The federal Superfund law also applies to federal agencies that own or operate contaminated properties, including the Department of Defense. The section of the law that explicitly allows these federal facilities to be regulated under Superfund also largely focuses on the cleanup of “hazardous substances.” Unless, PFAS is designated as a “hazardous substance,” military officials will continue to delay clean-up efforts.
The Air Force, which used fire-fighting foams made with PFAS for decades, has used that distinction to try to minimize its cleanup obligations and escape liability for PFAS pollution at some sites. In response to a violation notice from the Michigan Department of Natural Resources for failure to meet state cleanup standards for significant PFAS contamination at the former Wurtsmith Air Force Base, the Air Force claimed that:
[PFAS] do not qualify as CERCLA hazardous substances; they are CERCLA pollutants or contaminants under 42 USC § 9601(33). PFOS and PFOA also are not hazardous wastes, and they obviously are not petroleum. . . . [T]he federal government is immune under 42 USC § 9620(a)(4) from a state enforcing its laws for the release of anything other than CERCLA hazardous substances.
Last year, the Navy took steps to remove 3,500 tons of PFAS-contaminated soil from the former Naval Air Station Joint Reserve Base Willow Grove, in Horsham, Pa. However, a Navy official announced recently that it would stop the practice after it was unable to find a landfill willing to take the contaminated soil. To justify stopping the practice, another Navy official said that “there is no requirement to take the soil out, there are no limits, there are no regulations.”
PFAS used in firefighting foams on military bases, at commercial airports, and at fire training centers is thought to be one of the most significant sources of PFAS contamination in groundwater. Although the EPA has reported that it is engaged in PFAS-related cleanup at 58 federal facility Superfund sites, the Department of Defense has identified at least 401 sites with known or suspected PFAS contamination. That means service members and their families who lived on or near those sites, as well as civilians living in nearby communities, all were likely exposed to potentially unsafe levels of PFAS.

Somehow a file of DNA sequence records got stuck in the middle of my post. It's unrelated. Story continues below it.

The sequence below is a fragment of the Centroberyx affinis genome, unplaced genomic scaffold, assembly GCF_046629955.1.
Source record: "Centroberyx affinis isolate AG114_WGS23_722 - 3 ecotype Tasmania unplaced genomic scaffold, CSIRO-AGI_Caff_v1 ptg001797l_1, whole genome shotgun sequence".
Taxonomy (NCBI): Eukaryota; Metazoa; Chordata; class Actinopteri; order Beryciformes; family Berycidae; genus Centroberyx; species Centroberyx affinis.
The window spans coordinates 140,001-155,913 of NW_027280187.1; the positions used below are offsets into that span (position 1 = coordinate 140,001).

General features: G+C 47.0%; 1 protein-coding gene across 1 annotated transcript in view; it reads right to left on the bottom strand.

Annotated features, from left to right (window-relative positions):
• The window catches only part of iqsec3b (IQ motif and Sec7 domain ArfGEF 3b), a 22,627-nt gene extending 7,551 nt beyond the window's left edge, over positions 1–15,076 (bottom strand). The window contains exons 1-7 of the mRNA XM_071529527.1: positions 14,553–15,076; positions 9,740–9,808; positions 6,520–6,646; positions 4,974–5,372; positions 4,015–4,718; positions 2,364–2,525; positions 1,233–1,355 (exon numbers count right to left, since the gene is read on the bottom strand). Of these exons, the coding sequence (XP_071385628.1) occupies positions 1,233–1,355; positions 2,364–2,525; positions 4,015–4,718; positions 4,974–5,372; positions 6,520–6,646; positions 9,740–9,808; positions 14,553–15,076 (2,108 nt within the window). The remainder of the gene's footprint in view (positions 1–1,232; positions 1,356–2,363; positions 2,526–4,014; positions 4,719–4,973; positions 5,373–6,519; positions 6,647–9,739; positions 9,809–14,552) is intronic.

Designating PFAS as hazardous substances would go a long way toward ensuring that DOD and other federal agencies stop dragging their feet and instead meet their obligations to investigate and clean up those contaminated sites so that people are not further exposed.
Legislators in both the House and Senate have proposed bipartisan legislation that would designate PFAS as a “hazardous substance” under the Superfund law. Ongoing negotiations over the National Defense Authorization Act – defense spending legislation that Congress must pass every year – also present an opportunity for Congress to weigh in.
Last week, the Senate passed its version of the NDAA, which included several provisions related to PFAS, including groundwater monitoring, reporting PFAS releases into the air and water, blood tests for military firefighters, phasing out PFAS firefighting foams, and guidance for the destruction and disposal of PFAS. These provisions would go a long way toward helping to identify the scope and location of PFAS contamination. These provisions may also provide valuable information about communities that should be part of the Superfund program but may not currently be on the radar of EPA or state authorities.
However, little can be done to ensure that those sites get cleaned up without PFAS being designated as “hazardous substances” under Superfund. Unfortunately, the Senate missed an opportunity to designate PFAS as a hazardous substance. This month, the House will consider its own version of the NDAA and decide which PFAS measures will be included in its final bill.
In May 2018, Scott Pruitt pledged to designated PFAS as a hazardous substance under the Superfund law. But, since then, the Trump Administration has made empty promises and issued unfulfilled “action” plans. It’s up to Congress to protect people, especially our military families, from toxic PFAS pollution
 When Congress created the Superfund program, in 1980, the fund was mostly paid for through taxes on industries known to cause pollution. However, this authority expired in 1995 and Congress has never renewed it. The fund is now much smaller and paid for through budget appropriations by Congress.